Steve found out he had a health problem after looking at an X-ray taken by a friend, Andy, a chiropractor. These films were sent to a radiologist, and it didn't take long to realize this was a serious problem. An exhausting and thorough exam was done at Mayo Clinic, and the news was not good. He had cancer of the spine, and it was in stage 3, the highest number. Steve did everything a young man could to stay alive. He traveled countless trips to Rochester and took every treatment recommended. Along the way, he would lose his hair, his weight, but never his spirit. He decided to live out his life with courage and vulnerability. These lessons haven't been lost on Mitch and Patrick.

Patrick, Nina and Mitch McKee
Losing a father at a young age is not normal. Most of us get to live a long time before we face the ugly truths about death. Steve and Nina made it a point to ensure the boys are able to keep living with their dad's memory. They recorded videos to be played at significant moments in the future. Mitch will be able to watch his dad congratulate him at his high school graduation this month. If Patrick gets married, there is a video clip of Steve talking to him and his future bride. If grandchildren come along, there is a warm and loving message waiting for them. Steve hasn't gone away in spirit, only in body.

While Steve was near the end of his journey, life became especially hard. He wasn't able to walk, and he needed to be lifted out of bed into a wheelchair. This was helped along by an army of St. Michael parents, as well as a few other wrestling communities. They were called the "lift train." Meals were arranged and delivered on a timely basis. This was called the "meal train." Steve and Nina's extended family were seemingly always there to lend a hand. There was a lot of love to go around, and some of it was overwhelming. Everyone wanted to help, and this became a job in and of itself.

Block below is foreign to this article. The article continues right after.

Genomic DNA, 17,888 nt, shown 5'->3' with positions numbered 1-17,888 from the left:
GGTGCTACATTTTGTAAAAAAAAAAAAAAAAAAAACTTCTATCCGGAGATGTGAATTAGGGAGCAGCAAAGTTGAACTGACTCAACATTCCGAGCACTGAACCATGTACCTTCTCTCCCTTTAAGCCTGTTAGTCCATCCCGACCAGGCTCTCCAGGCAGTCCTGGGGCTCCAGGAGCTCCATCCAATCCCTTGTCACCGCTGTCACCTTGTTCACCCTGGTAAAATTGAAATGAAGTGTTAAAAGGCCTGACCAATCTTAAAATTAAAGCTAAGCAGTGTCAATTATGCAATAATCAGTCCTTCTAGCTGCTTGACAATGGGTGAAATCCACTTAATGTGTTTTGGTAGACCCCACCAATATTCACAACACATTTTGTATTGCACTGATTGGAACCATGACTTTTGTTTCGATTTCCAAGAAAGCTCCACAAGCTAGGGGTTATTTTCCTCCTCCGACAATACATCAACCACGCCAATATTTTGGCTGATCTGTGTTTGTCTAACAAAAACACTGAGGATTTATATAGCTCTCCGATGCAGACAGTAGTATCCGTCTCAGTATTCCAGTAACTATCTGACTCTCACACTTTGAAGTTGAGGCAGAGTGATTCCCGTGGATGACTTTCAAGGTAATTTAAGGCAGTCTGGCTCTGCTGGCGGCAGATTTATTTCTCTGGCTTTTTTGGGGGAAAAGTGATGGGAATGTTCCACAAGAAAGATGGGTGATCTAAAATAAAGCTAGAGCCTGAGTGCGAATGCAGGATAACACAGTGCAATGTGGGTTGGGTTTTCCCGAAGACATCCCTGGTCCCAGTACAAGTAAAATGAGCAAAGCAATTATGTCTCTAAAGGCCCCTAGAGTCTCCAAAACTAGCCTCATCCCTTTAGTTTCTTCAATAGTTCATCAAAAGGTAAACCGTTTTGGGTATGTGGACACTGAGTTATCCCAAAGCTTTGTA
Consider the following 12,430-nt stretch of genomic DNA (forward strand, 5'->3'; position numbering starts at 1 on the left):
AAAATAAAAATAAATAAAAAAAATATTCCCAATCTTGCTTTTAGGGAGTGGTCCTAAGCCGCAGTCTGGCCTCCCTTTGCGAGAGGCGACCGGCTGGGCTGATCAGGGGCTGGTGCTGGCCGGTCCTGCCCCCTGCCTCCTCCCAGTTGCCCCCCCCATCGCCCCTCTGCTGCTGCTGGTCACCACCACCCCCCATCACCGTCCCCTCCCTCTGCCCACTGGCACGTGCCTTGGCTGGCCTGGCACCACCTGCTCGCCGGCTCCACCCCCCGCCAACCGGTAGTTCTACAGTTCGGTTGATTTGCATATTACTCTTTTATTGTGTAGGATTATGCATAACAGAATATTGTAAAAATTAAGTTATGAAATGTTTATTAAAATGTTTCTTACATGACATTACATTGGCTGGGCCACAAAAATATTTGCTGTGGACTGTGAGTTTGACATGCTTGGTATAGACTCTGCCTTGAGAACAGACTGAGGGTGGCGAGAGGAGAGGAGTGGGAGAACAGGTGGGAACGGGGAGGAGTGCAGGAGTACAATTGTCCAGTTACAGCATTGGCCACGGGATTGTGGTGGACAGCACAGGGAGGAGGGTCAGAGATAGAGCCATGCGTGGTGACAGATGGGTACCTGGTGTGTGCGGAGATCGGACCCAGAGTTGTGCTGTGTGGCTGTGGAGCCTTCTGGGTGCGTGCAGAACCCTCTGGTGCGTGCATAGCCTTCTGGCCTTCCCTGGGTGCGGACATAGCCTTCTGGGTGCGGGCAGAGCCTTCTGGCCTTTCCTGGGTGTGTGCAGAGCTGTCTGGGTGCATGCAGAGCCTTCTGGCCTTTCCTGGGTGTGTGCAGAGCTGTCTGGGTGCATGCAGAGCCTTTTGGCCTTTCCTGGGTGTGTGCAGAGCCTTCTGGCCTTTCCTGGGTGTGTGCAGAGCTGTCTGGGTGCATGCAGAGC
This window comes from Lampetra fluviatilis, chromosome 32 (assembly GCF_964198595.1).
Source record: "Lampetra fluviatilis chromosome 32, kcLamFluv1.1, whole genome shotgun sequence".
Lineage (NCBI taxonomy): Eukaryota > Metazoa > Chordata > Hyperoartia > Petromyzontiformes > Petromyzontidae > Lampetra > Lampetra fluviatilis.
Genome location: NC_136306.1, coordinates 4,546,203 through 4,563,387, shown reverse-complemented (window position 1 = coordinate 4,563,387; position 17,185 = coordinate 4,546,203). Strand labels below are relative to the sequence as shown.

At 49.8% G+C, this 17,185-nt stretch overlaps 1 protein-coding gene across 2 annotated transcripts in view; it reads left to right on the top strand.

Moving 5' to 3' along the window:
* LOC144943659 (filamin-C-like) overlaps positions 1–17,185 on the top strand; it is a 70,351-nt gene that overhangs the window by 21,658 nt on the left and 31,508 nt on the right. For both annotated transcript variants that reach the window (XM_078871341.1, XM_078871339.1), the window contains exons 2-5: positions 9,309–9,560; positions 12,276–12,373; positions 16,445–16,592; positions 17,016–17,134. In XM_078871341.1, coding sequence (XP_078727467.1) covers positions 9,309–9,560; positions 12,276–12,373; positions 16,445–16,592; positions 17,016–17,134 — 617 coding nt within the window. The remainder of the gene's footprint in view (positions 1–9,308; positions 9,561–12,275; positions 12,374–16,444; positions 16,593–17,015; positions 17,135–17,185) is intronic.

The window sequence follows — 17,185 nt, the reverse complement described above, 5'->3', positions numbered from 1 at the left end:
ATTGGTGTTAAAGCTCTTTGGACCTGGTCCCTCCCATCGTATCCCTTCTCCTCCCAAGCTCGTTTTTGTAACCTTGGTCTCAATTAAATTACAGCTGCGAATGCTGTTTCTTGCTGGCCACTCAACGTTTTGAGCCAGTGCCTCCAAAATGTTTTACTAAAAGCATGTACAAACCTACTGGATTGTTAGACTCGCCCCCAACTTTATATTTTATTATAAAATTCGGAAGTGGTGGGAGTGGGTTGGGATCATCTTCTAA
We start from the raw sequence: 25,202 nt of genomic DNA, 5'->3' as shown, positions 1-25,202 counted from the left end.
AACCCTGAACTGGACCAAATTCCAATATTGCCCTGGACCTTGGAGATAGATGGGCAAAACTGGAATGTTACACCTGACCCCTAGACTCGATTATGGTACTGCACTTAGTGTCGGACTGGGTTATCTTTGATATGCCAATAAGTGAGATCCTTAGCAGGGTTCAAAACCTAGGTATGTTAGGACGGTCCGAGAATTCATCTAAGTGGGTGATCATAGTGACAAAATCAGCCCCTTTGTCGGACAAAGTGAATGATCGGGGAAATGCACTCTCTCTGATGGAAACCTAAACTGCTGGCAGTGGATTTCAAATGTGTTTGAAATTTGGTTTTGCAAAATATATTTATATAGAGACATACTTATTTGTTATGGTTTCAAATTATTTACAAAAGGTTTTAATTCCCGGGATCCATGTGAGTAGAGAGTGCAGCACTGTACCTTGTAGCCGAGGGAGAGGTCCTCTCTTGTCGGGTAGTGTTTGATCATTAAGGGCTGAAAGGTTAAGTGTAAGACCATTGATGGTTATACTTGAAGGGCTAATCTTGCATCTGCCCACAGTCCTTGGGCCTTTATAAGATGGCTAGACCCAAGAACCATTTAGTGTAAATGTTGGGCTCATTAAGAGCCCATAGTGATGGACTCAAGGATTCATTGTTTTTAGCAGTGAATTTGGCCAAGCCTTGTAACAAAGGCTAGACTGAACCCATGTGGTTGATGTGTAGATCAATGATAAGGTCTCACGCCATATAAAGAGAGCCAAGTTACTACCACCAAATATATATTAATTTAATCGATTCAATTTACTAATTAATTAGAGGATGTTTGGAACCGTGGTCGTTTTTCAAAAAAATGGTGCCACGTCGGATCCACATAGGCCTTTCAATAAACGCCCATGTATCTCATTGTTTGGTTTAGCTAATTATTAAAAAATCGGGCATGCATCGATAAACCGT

Patrick McKee celebrates after winning a state championship at 106 pounds (Photo/Mark Beshey, The Guillotine)
Steve died on December 7, 2014. He was 51 years young. He leaves behind a pair of boys that loved him more than life. Mitch is a semi-stoic and serious 18-year-old senior. "I miss playing catch with my dad. He was a lot of fun, and he taught me how to enjoy life. If I had another day with him, I would spend it playing in the yard tossing a ball, tackling each other and laughing. Patrick is an emotional and fun-loving 16-year-old sophomore. He shows emotions like others flash their cell phones. He's often misunderstood as volatile and angry. It's far from reality. Patrick is a happy young man and his only spot reserved for aggression is the wrestling mat. He's the defending 106-pound state champion. "If my dad was here for a day, I would just want to be his son. I miss my dad, and I'm proud of how he raised me. I love him." When Nina is asked what she misses most, she doesn't hesitate. "I miss his friendship. I want to wake up in the morning and feel him next to me. I wish I could kiss him goodnight. I want to feel him next to me." The day he passed she remembers the long and lonely absence of the oxygen tank. It used to bring her comfort to hear it day after day. It stung to listen to the silence.